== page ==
Date on Master's Thesis/Doctoral Dissertation


Document Type

Doctoral Dissertation

Degree Name

Ph. D.


Criminal Justice

Degree Program

Criminal Justice, PhD

Committee Chair

Tewksbury, Richard

Committee Co-Chair (if applicable)

Roelfs, David

Committee Member

Roelfs, David

Committee Member

Reed, John

Committee Member

Hughes, Tom

Author's Keywords

officer health and wellness; probation parole health and wellness; officer stress; probation parole officer stress; law enforcement performance; law enforcement professionalism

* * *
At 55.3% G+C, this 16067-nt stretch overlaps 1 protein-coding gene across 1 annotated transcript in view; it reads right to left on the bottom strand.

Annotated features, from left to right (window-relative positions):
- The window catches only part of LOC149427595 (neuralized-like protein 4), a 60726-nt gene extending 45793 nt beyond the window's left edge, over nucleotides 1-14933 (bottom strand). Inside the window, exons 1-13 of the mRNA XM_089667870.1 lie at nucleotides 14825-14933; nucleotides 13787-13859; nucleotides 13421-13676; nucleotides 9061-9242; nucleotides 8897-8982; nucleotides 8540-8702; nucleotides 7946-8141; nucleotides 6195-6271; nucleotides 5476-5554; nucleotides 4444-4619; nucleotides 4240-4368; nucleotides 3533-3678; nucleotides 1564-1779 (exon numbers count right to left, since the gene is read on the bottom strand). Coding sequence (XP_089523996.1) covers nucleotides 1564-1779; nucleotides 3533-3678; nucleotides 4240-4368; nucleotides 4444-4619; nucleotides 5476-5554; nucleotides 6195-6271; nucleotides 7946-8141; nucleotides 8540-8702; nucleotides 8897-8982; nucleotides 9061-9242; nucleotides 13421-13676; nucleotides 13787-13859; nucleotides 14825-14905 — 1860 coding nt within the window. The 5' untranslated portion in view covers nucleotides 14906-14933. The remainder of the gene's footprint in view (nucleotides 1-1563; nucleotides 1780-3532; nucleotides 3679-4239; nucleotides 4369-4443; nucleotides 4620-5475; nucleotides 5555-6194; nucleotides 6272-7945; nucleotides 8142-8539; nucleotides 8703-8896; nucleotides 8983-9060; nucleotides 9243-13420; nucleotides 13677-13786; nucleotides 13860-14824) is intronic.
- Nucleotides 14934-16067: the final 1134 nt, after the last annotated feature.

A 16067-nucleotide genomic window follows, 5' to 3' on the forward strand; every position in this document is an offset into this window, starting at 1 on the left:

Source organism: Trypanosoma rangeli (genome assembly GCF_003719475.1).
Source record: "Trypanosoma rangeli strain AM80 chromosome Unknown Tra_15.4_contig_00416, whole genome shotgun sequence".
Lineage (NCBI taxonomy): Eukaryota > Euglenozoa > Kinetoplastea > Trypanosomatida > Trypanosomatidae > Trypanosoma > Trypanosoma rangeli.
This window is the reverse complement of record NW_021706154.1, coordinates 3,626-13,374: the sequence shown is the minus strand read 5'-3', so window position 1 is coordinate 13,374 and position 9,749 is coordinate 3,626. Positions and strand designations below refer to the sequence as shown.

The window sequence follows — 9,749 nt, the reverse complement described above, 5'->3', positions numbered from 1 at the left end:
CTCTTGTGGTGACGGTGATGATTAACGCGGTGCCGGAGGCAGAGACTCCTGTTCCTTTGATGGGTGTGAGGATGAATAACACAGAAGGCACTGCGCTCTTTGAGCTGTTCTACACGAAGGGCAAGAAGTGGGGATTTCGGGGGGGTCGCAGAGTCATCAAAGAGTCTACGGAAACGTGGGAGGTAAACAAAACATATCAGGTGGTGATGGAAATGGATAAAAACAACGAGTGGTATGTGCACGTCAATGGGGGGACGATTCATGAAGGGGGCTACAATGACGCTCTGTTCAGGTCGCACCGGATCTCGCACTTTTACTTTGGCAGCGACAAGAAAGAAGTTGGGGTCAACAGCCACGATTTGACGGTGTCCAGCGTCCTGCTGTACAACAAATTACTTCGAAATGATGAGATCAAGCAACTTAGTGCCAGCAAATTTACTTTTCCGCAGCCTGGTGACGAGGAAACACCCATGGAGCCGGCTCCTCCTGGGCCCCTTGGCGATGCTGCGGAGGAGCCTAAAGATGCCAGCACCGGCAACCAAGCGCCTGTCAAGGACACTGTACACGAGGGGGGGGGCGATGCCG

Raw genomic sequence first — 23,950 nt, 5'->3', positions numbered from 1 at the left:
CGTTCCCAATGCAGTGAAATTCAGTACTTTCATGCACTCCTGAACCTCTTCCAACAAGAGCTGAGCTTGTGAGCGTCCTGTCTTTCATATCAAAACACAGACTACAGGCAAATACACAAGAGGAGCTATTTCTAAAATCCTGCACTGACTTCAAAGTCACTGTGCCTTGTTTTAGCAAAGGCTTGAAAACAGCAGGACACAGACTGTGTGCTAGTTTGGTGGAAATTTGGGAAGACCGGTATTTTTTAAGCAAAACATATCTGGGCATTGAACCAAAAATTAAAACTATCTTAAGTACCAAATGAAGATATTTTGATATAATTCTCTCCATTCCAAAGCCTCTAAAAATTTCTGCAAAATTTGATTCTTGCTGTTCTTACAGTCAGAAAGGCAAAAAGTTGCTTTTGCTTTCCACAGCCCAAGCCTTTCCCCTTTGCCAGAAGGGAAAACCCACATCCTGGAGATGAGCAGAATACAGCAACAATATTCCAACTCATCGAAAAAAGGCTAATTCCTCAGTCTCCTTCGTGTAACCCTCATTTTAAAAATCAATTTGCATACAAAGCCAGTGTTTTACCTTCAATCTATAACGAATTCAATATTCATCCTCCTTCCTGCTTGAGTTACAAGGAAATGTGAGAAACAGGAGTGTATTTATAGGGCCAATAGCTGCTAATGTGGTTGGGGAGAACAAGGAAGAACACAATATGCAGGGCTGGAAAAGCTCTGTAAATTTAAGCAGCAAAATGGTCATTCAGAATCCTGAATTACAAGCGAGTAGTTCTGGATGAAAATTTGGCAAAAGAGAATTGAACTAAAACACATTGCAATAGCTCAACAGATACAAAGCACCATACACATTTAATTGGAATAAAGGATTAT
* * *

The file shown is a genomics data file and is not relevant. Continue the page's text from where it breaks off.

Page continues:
This dissertation is a comparison study of health and wellness outcomes for a sample of law enforcement officers and a sample of community corrections professionals within the same state. As such, it is the first attempt to determine and compare the independent variables which are significant predictors of law enforcement officer and community corrections professionals’ health and wellness for criminal justice employees working in the same context. Data used in the research was gathered from nearly identical health and wellness surveys distributed to the sample of law enforcement officers and the sample of community corrections professionals. Logistic, negative binomial, and Poisson regression analyses were performed to determine which independent variables are significant predictors of officer and professionals’ health and wellness outcomes. Results show several factors are significant predictors of both officer and professionals’ health and wellness, with law enforcement organizational factors being the most frequent predictors of law enforcement health and wellness. Demographic variables are the most frequent significant predictors of professionals’ health and wellness. It is concluded that variables predictive of officer and professionals’ health and wellness differ, necessitating different policy approaches designed to address issues associated with officer and professionals’ health and wellness.